• A 19-year-old female barista, who plans to vote Labour, said: “Rishi Sunak is out of touch with poor people, he doesn’t understand what it’s like as he’s never experienced it or even been able to fathom it. Labour has roots in the North.”

Asked for their overall impression of the candidates:

Rishi Sunak:

  • A male chemistry tutor, 28, who voted Conservative in 2019 and now plans to vote Green, said: “Completely shambolic, no real significance in anything said.”
  • A male machine setter, 66, who plans to vote Reform UK, said: “Grovelling to save his job”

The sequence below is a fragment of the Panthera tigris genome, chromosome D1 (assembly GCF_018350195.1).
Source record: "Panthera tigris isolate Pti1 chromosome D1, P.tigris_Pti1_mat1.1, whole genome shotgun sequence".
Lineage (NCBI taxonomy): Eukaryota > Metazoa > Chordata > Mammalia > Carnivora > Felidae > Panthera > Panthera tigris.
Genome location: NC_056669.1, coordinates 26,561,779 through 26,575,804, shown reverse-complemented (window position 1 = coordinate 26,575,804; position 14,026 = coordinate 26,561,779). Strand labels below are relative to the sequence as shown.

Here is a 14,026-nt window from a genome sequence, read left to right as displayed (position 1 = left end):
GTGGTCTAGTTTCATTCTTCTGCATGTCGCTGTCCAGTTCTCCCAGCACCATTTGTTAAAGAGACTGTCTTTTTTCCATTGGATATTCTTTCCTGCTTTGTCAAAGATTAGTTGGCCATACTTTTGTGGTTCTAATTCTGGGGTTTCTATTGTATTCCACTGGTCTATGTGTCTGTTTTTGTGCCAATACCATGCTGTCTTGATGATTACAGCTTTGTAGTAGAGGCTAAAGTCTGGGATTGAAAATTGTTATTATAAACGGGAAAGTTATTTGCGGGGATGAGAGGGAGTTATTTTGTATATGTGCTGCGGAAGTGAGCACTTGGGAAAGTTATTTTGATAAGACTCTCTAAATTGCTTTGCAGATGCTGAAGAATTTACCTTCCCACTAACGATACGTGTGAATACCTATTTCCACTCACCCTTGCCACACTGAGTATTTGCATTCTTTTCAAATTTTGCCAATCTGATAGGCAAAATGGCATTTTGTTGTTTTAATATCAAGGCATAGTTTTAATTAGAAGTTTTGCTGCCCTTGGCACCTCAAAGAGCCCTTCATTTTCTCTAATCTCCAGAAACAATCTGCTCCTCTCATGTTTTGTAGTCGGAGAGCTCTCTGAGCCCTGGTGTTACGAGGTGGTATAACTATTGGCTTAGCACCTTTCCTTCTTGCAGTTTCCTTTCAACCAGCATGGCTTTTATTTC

• A 59-year-old retired Labour voter said: “Out of touch”
  • A 73-year-old retired female Conservative voter said: “Trustworthy and knows what he will do.” 

Keir Starmer:

  • A 38-year-old male student, who plans to vote Lib Dem, said: “He wants to change and rebuild the country.”
  • A 52-year-old male prison officer, who voted Conservative in 2019, said: “Looked confident and excited that power is within grasp.”
  • A 37-year-old IT consultant and Labour voter said: “Pretty reasonable, honestly. Nobody wants 5 more years of Conservative clowns making empty promises”

Asked which candidates most understood the impact of the cost of living crisis on ordinary people

  • A male, IT manager, 42, who voted Liberal Democrat in 2019 and is currently a Labour voter, said: “Keir Starmer. Starmer’s background shows that he can relate to the sufferings of the masses but Rishi Sunak has only experienced wealth for the most of his life, so he can’t understand what the people are going through.